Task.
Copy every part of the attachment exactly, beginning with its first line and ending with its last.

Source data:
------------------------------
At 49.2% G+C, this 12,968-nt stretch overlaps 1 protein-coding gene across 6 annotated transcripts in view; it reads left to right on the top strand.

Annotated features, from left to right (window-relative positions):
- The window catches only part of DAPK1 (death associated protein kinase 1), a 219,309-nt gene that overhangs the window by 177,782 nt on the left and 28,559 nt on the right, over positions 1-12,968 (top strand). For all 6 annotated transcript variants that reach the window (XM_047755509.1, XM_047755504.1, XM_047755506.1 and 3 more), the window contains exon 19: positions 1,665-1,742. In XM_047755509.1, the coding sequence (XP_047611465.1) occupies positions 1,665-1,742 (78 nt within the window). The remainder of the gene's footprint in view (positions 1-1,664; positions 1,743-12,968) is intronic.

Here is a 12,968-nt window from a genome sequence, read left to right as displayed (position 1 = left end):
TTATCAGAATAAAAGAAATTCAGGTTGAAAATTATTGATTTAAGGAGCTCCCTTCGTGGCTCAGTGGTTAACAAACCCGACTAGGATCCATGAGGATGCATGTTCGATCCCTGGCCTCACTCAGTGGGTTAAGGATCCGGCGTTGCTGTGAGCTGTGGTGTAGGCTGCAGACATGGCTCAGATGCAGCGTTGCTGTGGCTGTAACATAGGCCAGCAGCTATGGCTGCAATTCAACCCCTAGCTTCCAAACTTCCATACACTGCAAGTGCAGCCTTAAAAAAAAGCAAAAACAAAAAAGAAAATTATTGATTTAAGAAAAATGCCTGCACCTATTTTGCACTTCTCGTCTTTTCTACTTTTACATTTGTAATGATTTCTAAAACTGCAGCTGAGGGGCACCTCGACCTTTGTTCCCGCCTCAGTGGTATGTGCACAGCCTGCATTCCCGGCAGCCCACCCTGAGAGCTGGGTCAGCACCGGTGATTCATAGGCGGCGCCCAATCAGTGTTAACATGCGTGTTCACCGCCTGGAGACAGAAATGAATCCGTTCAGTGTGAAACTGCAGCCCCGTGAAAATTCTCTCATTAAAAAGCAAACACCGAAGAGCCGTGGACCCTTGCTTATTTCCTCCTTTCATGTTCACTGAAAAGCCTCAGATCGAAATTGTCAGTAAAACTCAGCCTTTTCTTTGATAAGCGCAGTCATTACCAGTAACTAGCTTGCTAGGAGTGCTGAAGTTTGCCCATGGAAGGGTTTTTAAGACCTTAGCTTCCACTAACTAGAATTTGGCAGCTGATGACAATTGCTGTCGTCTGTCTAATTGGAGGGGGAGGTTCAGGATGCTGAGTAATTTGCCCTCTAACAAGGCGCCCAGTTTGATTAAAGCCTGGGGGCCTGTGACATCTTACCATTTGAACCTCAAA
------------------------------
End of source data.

At 49.2% G+C, this 12,968-nt stretch overlaps 1 protein-coding gene across 6 annotated transcripts in view; it reads left to right on the top strand.

Annotated features, from left to right (window-relative positions):
- The window catches only part of DAPK1 (death associated protein kinase 1), a 219,309-nt gene that overhangs the window by 177,782 nt on the left and 28,559 nt on the right, over positions 1-12,968 (top strand). For all 6 annotated transcript variants that reach the window (XM_047755509.1, XM_047755504.1, XM_047755506.1 and 3 more), the window contains exon 19: positions 1,665-1,742. In XM_047755509.1, the coding sequence (XP_047611465.1) occupies positions 1,665-1,742 (78 nt within the window). The remainder of the gene's footprint in view (positions 1-1,664; positions 1,743-12,968) is intronic.

Here is a 12,968-nt window from a genome sequence, read left to right as displayed (position 1 = left end):
TTATCAGAATAAAAGAAATTCAGGTTGAAAATTATTGATTTAAGGAGCTCCCTTCGTGGCTCAGTGGTTAACAAACCCGACTAGGATCCATGAGGATGCATGTTCGATCCCTGGCCTCACTCAGTGGGTTAAGGATCCGGCGTTGCTGTGAGCTGTGGTGTAGGCTGCAGACATGGCTCAGATGCAGCGTTGCTGTGGCTGTAACATAGGCCAGCAGCTATGGCTGCAATTCAACCCCTAGCTTCCAAACTTCCATACACTGCAAGTGCAGCCTTAAAAAAAAGCAAAAACAAAAAAGAAAATTATTGATTTAAGAAAAATGCCTGCACCTATTTTGCACTTCTCGTCTTTTCTACTTTTACATTTGTAATGATTTCTAAAACTGCAGCTGAGGGGCACCTCGACCTTTGTTCCCGCCTCAGTGGTATGTGCACAGCCTGCATTCCCGGCAGCCCACCCTGAGAGCTGGGTCAGCACCGGTGATTCATAGGCGGCGCCCAATCAGTGTTAACATGCGTGTTCACCGCCTGGAGACAGAAATGAATCCGTTCAGTGTGAAACTGCAGCCCCGTGAAAATTCTCTCATTAAAAAGCAAACACCGAAGAGCCGTGGACCCTTGCTTATTTCCTCCTTTCATGTTCACTGAAAAGCCTCAGATCGAAATTGTCAGTAAAACTCAGCCTTTTCTTTGATAAGCGCAGTCATTACCAGTAACTAGCTTGCTAGGAGTGCTGAAGTTTGCCCATGGAAGGGTTTTTAAGACCTTAGCTTCCACTAACTAGAATTTGGCAGCTGATGACAATTGCTGTCGTCTGTCTAATTGGAGGGGGAGGTTCAGGATGCTGAGTAATTTGCCCTCTAACAAGGCGCCCAGTTTGATTAAAGCCTGGGGGCCTGTGACATCTTACCATTTGAACCTCAAA